- Train Hard
- Rest Hard
- Eat Well
So this gym stuff is supposed to be good for me, huh? Like a magic drug, all this sweating and moving will eliminate a lifetime of image woes and internal scripts, right? Exercise is a celebration and appreciation of movement, not a dreaded but required key to happiness. Exercise is the love of the body, the intended purpose of the body, not an obligation to it. How we fuel our bodies is also an appreciation for it’s abilities, not just a reward for the taste buds, or worse yet, an emotional outburst of guilty pleasures. So…
One: Eat Like You Mean It
Two: Questions as below:
- Can your health/performance/workouts benefit from increasing the quality of your eating habits?
- Are you willing to take the steps necessary to eat better?
Working on nutrition is an obvious way to prove to your body that you’re serious, but the lack of proper nutrition and body fueling is also the most obvious symptom of a weaker mental game. Diet has become a bad word, thanks to infomercial overload and snake-oil propaganda, but the real reason we fear it is because it means two things that scare the swoosh off our Nikes: Organization and Will Power. It’s that scary responsibility again.
Most folks are pretty well versed in the basics: junk food=bad, veggies=good, don’t forget the protein. But how we apply our information is the oft forgotten step. The main website I write for, Dolfzine.com, and many others like it, have a bounty of information regarding what our machines require for optimum performance, fat loss or other aspects of increased fitness (just read Rosemary Vernon’s excellent series on nutrition).
The next step would be to believe in the importance of cultivating a productive eating lifestyle, and then apply the changes necessary. These changes, any Ritual of Change, should not be like defeating a frightening Habit Ogre in one mighty blow. Once again organization is the key to success. Every journey starts with a single step. Bronwyn Schweigerdt speaks of change in her book, The UnDiet.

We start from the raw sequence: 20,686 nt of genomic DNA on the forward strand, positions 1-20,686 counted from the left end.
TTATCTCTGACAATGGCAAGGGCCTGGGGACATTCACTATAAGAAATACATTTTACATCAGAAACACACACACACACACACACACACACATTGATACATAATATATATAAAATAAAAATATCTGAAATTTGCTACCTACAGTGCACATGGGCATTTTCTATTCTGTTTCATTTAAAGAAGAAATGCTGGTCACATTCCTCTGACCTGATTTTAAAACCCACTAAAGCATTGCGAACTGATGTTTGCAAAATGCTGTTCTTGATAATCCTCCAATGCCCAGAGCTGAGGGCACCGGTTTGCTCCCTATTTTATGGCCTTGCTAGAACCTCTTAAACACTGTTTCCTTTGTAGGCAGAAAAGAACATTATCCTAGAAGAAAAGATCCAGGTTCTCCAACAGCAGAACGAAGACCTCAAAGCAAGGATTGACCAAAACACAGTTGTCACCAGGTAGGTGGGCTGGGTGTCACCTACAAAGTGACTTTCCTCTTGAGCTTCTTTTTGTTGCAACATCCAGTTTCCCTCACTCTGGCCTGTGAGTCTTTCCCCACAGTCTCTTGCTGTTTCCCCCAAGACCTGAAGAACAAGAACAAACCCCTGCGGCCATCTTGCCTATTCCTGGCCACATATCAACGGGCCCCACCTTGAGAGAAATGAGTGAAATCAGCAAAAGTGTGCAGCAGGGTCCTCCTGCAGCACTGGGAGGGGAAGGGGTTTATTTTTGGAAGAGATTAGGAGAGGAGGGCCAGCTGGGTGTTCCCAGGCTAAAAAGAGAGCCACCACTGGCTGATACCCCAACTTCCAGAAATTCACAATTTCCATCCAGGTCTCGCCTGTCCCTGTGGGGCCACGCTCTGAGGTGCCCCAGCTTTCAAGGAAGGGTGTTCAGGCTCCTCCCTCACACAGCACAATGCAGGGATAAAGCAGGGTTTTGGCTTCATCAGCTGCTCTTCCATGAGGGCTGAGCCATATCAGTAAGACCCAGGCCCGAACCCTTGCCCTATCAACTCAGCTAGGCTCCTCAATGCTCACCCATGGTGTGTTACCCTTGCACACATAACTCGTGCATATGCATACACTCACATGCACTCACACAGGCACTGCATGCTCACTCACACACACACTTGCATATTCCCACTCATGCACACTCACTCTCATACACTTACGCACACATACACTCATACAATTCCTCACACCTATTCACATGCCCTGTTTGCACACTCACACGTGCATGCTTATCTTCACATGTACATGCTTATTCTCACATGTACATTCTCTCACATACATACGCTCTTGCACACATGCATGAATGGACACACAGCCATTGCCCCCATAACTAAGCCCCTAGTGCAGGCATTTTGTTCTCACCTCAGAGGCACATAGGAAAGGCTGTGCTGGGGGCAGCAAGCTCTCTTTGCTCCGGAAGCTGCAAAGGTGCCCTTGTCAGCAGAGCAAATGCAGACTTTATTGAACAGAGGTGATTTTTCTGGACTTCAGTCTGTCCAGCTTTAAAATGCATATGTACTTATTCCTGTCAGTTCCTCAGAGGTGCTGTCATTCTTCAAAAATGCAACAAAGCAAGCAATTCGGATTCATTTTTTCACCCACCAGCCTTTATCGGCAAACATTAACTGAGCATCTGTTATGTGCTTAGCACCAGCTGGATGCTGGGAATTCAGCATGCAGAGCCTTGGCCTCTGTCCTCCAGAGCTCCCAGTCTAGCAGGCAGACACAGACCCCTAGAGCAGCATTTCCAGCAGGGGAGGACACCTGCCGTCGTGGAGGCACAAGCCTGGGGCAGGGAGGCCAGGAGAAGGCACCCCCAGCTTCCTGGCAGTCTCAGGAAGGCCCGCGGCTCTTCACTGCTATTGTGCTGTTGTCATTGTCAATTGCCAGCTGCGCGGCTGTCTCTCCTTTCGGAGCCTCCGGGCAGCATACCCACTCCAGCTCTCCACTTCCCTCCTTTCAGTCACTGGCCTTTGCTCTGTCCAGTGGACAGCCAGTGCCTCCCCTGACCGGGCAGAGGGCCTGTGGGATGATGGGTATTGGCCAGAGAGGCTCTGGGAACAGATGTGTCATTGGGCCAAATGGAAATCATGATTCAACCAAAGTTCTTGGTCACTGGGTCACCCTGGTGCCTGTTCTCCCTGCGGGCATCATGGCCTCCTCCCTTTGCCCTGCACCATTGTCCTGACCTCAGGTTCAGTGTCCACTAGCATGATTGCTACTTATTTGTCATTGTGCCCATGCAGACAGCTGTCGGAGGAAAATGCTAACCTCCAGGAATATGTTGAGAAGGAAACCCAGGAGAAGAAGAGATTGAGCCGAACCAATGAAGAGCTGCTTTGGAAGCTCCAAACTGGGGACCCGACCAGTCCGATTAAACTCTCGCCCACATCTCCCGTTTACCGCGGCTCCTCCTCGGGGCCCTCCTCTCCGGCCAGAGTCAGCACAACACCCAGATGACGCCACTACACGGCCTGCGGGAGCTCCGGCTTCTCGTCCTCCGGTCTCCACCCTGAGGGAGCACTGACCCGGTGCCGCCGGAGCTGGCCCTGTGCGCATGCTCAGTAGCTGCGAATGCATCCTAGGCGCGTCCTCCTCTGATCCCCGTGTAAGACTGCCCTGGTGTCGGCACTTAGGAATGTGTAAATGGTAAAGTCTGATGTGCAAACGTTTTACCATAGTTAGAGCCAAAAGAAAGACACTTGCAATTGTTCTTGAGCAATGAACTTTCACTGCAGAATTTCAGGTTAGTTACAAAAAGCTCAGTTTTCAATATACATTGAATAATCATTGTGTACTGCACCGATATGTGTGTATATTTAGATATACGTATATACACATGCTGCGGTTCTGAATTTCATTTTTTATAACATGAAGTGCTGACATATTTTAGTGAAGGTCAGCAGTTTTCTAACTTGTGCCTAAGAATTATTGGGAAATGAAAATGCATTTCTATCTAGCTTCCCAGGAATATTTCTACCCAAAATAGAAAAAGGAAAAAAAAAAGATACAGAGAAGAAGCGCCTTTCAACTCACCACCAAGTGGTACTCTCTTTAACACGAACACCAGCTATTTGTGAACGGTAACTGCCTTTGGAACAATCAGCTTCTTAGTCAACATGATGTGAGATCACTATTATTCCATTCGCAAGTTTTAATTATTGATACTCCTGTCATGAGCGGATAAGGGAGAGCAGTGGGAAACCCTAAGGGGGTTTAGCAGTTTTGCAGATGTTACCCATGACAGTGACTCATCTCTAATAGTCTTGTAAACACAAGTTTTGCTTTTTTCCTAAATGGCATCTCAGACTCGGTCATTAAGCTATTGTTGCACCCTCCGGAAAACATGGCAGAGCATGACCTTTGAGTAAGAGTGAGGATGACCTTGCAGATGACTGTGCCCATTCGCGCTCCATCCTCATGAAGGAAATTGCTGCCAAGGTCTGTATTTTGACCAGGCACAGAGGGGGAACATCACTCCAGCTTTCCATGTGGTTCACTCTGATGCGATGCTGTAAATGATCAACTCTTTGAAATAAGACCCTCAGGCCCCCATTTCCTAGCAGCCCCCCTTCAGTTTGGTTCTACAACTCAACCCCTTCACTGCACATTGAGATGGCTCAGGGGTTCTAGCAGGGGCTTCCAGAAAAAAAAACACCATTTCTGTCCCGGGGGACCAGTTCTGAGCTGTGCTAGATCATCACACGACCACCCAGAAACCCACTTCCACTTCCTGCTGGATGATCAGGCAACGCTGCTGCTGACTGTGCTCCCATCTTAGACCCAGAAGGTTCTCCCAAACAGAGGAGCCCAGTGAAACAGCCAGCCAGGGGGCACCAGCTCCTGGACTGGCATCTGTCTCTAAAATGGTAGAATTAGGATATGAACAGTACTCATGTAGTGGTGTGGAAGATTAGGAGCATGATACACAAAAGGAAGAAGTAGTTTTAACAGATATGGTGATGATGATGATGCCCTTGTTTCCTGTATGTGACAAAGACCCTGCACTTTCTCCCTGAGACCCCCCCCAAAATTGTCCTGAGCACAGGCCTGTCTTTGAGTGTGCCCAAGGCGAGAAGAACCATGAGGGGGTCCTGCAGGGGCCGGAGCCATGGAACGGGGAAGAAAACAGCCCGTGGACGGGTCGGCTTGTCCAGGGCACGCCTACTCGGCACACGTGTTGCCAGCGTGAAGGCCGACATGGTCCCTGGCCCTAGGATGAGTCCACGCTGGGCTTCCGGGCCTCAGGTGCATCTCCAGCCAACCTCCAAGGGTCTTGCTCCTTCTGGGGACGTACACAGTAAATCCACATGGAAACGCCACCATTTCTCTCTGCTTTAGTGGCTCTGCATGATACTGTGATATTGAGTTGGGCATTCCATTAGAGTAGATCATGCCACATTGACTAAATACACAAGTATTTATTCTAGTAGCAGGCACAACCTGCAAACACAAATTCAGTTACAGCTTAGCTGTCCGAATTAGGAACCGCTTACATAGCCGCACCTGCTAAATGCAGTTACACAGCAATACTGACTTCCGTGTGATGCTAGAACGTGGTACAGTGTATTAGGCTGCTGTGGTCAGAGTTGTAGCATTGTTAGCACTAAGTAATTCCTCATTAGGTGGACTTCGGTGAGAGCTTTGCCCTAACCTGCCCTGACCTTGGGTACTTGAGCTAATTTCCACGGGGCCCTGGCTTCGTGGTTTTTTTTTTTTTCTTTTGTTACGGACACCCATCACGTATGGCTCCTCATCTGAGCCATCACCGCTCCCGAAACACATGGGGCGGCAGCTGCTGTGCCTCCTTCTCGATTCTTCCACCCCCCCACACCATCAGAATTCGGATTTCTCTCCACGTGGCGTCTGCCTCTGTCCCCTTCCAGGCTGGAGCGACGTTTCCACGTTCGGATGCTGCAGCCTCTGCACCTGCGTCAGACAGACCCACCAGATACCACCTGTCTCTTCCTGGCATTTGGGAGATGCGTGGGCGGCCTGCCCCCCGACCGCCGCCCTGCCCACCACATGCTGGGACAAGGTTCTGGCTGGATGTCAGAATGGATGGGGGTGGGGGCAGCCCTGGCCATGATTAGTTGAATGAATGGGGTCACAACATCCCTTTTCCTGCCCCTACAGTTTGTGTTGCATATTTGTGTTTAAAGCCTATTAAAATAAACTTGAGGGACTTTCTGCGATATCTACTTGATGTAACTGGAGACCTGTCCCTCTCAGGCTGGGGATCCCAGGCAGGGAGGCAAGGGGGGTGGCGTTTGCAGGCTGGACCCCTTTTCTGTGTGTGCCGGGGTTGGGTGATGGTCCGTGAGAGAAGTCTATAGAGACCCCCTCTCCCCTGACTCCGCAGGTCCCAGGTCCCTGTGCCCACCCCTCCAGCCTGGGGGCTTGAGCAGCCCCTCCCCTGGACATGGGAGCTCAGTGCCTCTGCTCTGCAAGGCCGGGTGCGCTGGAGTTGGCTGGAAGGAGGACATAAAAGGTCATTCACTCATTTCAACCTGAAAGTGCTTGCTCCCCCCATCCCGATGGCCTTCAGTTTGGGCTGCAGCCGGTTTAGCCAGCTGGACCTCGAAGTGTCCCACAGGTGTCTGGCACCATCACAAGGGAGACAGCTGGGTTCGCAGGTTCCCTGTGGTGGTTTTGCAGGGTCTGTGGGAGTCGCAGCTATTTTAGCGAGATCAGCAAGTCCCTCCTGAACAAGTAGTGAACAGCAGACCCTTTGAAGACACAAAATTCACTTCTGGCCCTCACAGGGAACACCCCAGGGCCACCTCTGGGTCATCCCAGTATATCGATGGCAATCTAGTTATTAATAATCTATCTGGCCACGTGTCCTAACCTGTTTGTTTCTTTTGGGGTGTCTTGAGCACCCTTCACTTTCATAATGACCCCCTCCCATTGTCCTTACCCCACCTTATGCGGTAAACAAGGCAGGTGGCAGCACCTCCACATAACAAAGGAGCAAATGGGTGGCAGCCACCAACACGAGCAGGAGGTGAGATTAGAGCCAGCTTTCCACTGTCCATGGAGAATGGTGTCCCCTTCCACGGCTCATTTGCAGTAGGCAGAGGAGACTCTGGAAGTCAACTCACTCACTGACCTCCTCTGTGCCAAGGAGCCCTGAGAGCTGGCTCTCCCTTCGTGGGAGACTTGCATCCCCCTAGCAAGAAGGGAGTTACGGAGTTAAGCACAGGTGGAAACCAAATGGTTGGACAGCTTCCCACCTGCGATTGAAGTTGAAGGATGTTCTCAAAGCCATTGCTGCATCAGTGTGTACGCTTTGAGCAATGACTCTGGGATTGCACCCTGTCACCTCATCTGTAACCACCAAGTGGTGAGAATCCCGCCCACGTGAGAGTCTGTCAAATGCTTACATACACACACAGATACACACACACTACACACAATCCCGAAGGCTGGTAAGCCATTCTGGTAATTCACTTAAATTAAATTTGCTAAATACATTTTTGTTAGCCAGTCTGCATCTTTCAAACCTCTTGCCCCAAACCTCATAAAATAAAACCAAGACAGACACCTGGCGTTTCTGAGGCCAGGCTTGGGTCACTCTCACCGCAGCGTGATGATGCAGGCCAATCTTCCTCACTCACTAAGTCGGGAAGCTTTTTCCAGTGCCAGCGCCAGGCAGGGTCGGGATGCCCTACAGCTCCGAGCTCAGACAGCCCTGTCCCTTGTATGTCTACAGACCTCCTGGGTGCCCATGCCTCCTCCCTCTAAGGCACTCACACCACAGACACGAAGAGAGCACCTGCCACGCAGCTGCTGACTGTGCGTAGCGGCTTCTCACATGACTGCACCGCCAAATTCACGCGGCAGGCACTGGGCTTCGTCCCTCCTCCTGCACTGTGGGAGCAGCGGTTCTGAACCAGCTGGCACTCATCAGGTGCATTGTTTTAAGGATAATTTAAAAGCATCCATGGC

Everyone who has ever attempted to change bad habits knows that “baby steps” are essential. Little by little, those incremental changes add up, and the goal is finally reached. In contrast, going “cold turkey” is not only traumatic and painful, but often downright impossible. Common knowledge, right? Wrong. At least that is when we’re talking about eating. Although we’ve made progress in changing many harmful behaviors, when it comes to diet, Americans are still in “cold turkey” mode.
The initial vigor, and subsequent failure, of the cold truly route substantiates the common granfalloon of “at least I tried.” How easy is it to duck a lifetime of responsibility by “at least trying” in such a way as to be doomed from the start? Two dangerous outcomes from the “at least I tried,” full-throttle attempts are
- The (often inevitable) failure also affirms (and in a twisted way, comforts) a self-esteem already plagued with doubt and unhealthy internal dialogue.
- The failure becomes unconsciously accepted, expected and anticipated as another excuse to give up future attempts, or worse yet, gives license to continue the bad behavior as a comfort for the failure.
Now ask yourself those two questions above. If #2 meant slow, easy steps that only required a little patience, organization and responsibility rather than a doom-ladened jump into the fire, would it be a bit more appealing?
Two: Rest and Reconnect